History of Science
Specialization among historians of science and the sheer volume of publications make it difficult for a historian of science to publish a general overview of the field that pleases most colleagues and is sufficiently comprehensive. With this in mind, two generally successful efforts are Anthony Alioto's A History of Western Science (1987) and Daniel Boorstin's The Discoverers (1983). Alioto's book serves well as a general introduction for undergraduate students. It is broad and inclusive up through the end of the scientific revolution (c. 1700), and it makes some effort to survey developments in science to the late twentieth century. Alioto emphasizes that science is a way of seeing the world and a way of knowing, rather than a compilation of facts. He also acknowledges the role of metaphysics. Much like Koyré, Alioto regards metaphysics as a commitment to the inherent and knowable order of natural phenomena. Boorstin was a general social historian and not a historian of science per se, but his book is a pleasure to read and is an excellent introduction to the subject for lay readers. It portrays science as human discovery on the frontier of nature and as a progressive method for defeating ignorance. Boorstin is generally weak on the effect of the social and cultural milieu on science, but he is strong in explaining the role of instruments such as the printing press, the telescope, and the microscope. In addition to the general works by Alioto and Boorstin, W. W. Norton and Company has published a series of historical surveys of major disciplines such as chemistry, physics, and the human sciences. The volumes in the Norton series are highly recommended for scholars new to the history of science.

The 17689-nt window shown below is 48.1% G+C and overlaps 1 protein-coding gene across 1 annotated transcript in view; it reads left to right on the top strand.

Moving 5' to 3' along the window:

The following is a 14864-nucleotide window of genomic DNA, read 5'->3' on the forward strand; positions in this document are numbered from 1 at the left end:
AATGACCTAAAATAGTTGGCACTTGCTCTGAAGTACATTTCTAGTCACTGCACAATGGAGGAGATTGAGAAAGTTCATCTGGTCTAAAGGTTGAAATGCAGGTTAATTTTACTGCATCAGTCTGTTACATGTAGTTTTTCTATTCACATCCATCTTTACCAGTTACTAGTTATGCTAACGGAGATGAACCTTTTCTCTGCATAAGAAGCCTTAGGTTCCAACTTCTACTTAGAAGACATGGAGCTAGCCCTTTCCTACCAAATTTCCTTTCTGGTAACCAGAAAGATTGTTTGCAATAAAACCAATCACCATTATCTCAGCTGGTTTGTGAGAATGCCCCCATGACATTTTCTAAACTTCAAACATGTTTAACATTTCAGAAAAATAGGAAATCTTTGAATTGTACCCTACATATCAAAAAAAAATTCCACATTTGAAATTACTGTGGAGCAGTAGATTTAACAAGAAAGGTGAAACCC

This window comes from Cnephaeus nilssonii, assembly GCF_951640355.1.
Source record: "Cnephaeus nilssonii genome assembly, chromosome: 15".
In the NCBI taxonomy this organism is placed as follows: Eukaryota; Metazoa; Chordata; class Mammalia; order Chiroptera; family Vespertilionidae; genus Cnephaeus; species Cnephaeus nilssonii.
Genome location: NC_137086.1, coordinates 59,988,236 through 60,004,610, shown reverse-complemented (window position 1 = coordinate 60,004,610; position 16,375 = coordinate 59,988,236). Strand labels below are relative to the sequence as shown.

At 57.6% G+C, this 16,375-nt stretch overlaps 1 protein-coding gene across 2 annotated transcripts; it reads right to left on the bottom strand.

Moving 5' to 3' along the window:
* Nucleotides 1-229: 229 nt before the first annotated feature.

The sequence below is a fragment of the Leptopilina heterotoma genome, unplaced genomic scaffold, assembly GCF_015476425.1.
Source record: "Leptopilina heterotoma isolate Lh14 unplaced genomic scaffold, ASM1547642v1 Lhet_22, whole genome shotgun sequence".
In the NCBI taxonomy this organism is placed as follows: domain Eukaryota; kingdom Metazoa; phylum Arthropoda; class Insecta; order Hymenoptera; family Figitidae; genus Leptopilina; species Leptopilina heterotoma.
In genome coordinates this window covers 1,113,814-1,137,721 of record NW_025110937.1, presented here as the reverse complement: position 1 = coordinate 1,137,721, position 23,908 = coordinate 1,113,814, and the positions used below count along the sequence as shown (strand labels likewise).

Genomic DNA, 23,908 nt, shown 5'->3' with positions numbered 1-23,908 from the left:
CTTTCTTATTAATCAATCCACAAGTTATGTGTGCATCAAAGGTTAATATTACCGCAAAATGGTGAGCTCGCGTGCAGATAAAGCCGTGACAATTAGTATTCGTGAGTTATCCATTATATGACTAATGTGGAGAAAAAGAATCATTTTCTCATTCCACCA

To understand the general scope of the history of science since 1970, two other introductory texts are necessary. One is a work about women in science, and the other is about science as socially constructed knowledge. Margaret Alic's Hypatia's Heritage (1992) surveys the role of women in science from antiquity through the nineteenth century. Through a series of chapter-length biographies, Alic helps students and general readers appreciate male biases that created both social hurdles to discourage women who wanted to become scientists and historical filters to render invisible those women who did become scientists. David Bloor's Knowledge and Social Imagery (1981) helped establish "the strong programme" for the social history of science. Bloor's method hinges on the belief that "knowledge for the sociologist is whatever people take to be knowledge." Thus, according to Bloor's symmetry principle, there should be no inherent difference between the explanations about what some might regard as true beliefs and what some might regard as false beliefs. Furthermore, Bloor is interested in the form and content of science as knowledge, and not in scientists per se. The strong programme is a theory supporting the social constructionist view and is not to be confused with the social history of science, which seeks merely to explain social influences on science. That said, the origins of the strong programme and social constructionist in the history of science can be traced to "The Merton Thesis." Robert K. Merton's Science, Technology, and Society in Seventeenth Century England (1938) argued for the linked origin of values in science, the English revolution, and the Anglican religion.
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